I am now accused of dividing the Nation. Ha ha ha ha ha! That’s a good one!
First, let’s start out with a little history.
After the Sin of the Spies, and wandering 40 years in the wilderness in punishment for their not wanting to come to the Land of Israel, the Jews who survived finally reached the bank of the Yarden River.
When the tribes of Reuven and Gad, who possessed great herds of sheep and cattle, saw that the region was good for grazing, they approached Moshe, requesting that he exempt them from crossing over the Jordan to enter Eretz Yisrael proper. Instead, they asked that their inheritance fall on the eastern side of the river, since it was suitable for their herds (See Bamidbar, Ch.32).
In his book, “HaAm v”HaAretz,” Rabbi Eliezer Melamed, head of the Har Bracha Yeshiva, points out that Moshe Rabbeinu’s answer was surprisingly harsh. First, he condemned them, saying, “Why should your brothers go out and fight while you stay here?!” (Bamidbar, 32:6). Furthermore, he blamed them for repeating the sin of the Spies who rejected the Land of Israel, persuading the Jewish People not to enter the Land. Their rebellion greatly aroused God’s anger, to the point where He decreed that the entire generation would die in the wilderness. And behold – here once again, the tribes of Reuven, Gad, and half the tribe of Menasha, were causing Israel to sin and falter by not entering the Land! Perhaps, they too, like the Spies, would bring on a terrible disaster by dividing the nation, in their not wanting to participate in G-d’s command to conquer and dwell in the Land. Moshe chastised them at length for this.
Now who threatened to divide the nation in this sad situation? Moshe, for rebuking the rebels, or those who didn’t want to take part in the conquest of Eretz Yisrael?
When Moshe finished his rebuke, the members of the tribes of Reuven and Gad answered, saying that their intention was not to evade the war, but rather they would first build enclosures for their livestock, and build cities for their children, and afterwards, go out as an advance guard in front of Israel to conquer all the Land. Only after all the tribes were settled in their respective inheritances would they return to their lands on the eastern side of the Jordan.
Rabbi Melamed notes that seemingly, after all this promise, Moshe Rabbeinu should have been reconciled with them, perhaps even apologizing for his suspicions. Nevertheless, from his response, it still seems that he was concerned that they would not fulfill their words. Therefore, he once again requests they commit themselves explicitly, with a double stipulation, solidifying their commitment to partake in the conquest of the Land.
The reason for Moshe’s suspicion is that there was a fundamental problem with their desire to inherit the eastern side of the Jordan. Their order of priorities was faulty. Their motive for desiring to inherit that specific portion of the Land wasn't because they felt a deep connection to it, as a place where they could fulfill their unique goal of revealing the Name of God in the world. Rather, they simply were concerned about their possessions.
Therefore, even after they promised to be the first to go out to war, Moshe Rabbeinu remained suspicious. He knew that if they did not elevate their motives above their own private material concerns for their livestock and families, to the higher intention of inheriting the Land together with all of Israel, in order to reveal the word of God in the world, they would not be successful.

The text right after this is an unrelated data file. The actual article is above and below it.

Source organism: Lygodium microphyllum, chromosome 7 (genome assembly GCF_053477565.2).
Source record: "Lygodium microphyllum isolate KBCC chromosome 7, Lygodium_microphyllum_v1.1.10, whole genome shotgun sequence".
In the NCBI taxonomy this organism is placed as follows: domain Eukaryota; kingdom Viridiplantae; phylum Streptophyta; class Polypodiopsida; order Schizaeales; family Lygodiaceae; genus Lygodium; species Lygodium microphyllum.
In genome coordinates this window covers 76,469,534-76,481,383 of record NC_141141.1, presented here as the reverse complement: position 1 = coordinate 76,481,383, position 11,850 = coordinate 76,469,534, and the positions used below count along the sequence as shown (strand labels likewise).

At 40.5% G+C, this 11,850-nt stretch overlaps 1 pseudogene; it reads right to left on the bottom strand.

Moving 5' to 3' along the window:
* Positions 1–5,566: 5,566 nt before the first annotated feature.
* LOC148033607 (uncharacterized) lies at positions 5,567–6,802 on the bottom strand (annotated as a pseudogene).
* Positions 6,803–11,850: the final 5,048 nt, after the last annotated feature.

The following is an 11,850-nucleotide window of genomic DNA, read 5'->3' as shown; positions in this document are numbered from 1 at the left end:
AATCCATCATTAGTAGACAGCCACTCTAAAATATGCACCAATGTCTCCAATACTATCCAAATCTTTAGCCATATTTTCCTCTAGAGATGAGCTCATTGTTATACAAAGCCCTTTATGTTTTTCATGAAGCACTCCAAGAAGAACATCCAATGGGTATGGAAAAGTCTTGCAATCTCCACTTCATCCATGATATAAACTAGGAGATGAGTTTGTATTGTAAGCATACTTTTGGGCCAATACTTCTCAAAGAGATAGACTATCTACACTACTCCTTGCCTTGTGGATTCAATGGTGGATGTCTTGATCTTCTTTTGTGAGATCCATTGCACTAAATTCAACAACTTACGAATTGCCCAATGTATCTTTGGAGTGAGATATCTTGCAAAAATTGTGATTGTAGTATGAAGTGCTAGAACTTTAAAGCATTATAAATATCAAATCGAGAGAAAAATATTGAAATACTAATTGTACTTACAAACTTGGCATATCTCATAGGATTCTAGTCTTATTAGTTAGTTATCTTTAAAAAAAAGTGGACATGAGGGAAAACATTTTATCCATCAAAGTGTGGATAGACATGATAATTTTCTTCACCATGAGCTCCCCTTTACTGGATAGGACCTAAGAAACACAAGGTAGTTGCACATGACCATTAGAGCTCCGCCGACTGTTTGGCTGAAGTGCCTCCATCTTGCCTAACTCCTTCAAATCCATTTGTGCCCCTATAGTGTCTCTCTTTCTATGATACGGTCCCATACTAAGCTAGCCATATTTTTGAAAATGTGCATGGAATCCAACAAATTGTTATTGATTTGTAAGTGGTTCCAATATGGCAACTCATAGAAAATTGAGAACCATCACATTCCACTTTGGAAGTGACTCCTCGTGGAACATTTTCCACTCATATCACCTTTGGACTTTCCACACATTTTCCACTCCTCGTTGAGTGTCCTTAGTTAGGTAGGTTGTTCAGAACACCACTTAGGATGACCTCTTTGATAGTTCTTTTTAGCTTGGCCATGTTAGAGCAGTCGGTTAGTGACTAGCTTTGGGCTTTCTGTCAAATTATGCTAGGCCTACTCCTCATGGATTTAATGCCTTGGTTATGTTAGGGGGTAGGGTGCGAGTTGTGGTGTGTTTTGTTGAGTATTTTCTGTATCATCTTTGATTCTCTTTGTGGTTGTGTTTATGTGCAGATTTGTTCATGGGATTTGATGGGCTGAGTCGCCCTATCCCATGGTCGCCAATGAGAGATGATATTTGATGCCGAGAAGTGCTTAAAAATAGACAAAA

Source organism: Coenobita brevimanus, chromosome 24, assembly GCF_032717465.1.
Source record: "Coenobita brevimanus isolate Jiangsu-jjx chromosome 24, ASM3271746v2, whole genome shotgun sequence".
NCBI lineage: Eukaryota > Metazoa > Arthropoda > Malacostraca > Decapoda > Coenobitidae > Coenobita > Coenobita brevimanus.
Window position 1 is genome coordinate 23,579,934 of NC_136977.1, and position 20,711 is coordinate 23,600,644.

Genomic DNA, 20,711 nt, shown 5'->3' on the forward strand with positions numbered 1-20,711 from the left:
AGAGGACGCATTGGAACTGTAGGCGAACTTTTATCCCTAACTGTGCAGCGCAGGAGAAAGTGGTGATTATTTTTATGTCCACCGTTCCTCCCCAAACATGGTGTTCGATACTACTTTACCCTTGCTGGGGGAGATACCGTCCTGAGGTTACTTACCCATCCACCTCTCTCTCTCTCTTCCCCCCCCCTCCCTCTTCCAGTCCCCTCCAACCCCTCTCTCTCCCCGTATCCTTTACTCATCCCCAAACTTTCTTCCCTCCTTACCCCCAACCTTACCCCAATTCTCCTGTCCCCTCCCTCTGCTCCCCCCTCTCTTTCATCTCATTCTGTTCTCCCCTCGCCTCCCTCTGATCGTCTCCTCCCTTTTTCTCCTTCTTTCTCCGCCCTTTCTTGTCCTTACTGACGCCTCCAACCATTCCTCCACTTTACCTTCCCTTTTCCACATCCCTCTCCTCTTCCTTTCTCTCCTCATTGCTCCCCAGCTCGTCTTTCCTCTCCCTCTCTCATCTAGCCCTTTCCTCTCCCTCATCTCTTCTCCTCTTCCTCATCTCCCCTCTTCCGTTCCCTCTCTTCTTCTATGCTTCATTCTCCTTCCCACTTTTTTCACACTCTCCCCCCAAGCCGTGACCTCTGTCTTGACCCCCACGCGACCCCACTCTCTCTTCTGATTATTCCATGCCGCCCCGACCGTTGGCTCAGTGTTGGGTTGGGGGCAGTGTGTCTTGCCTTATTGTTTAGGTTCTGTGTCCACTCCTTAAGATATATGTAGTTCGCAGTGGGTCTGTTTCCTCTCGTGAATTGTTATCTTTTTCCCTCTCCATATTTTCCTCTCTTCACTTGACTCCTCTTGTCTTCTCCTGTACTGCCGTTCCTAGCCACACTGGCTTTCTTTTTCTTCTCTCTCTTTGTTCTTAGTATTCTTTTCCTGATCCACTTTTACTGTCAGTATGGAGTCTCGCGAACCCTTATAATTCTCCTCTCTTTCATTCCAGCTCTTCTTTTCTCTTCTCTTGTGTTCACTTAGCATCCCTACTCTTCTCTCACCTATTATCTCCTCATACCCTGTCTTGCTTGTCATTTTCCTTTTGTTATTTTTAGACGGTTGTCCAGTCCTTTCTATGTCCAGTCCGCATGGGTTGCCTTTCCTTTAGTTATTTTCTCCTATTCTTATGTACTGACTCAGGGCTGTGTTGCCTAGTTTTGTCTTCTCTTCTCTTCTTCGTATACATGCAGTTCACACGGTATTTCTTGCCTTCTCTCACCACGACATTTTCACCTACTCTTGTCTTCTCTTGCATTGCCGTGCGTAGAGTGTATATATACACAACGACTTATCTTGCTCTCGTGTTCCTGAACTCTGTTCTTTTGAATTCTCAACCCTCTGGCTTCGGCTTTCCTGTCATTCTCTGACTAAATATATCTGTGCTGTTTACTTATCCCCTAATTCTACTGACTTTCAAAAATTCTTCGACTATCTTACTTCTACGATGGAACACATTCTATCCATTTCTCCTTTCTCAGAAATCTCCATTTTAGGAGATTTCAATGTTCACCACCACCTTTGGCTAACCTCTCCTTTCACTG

As our Sages have said, there are wealthy people who don’t understand that wealth is a gift from Heaven. Instead, their craving for riches controls them, to the point where they are removed from the world, along with their wealth. “And thus you find concerning the tribes of Reuben and Gad, who were wealthy and possessed large herds. They cherished their wealth and resided outside of the Land of Israel. Therefore, they were exiled first amongst all the tribes, as it is written, ‘And he carried away the Re’uveni, and the Gadi, and the half tribe of Menashe’ (Divrei Hayamim 1, 5:26). What caused this? It was due to the fact that they separated themselves from their brothers because of their possessions” (Bamidbar Rabbah, 22:7).
They even placed their concern for their herds ahead of their concern for the future of their children.
Once again, who is the cause of the separation here? Moshe or the tribes who didn’t want to settle in Israel alongside their brothers?
Fishman makes me so angry! What a lot of nerve to accuse us of being materialistic!!
Since, a sizable portion of the Jews of America will be watching Thanksgiving Day football games today on TV, I will use a more mundane metaphor. A football stadium is divided between the players on the field who are playing the game, and the spectators who are watching from the grandstands and bleachers.
The world is divided into those who play and those who watch from the sidelines.
I am like a cheerleader down on the field, urging the spectators to abandon their comfortable seats and come join in the game.
“Come on, fellas!” I yell. “You’ve got what it takes! Don’t be afraid! You can be a player too! One, two, three, four, you are capable of much much more!”
You can become a player too!
Now tell me. Who is causing the separation? The blogger in Israel calling his brothers and sisters to come on aliyah and join along with the rest of us in fulfilling the great mitzvah of settling the Land, or those who reject the call, preferring to remain in foreign countries, watching the game on TV?
Oh no!! Bibi fumbled again! Boy, if I was there, I'd show em a thing or two!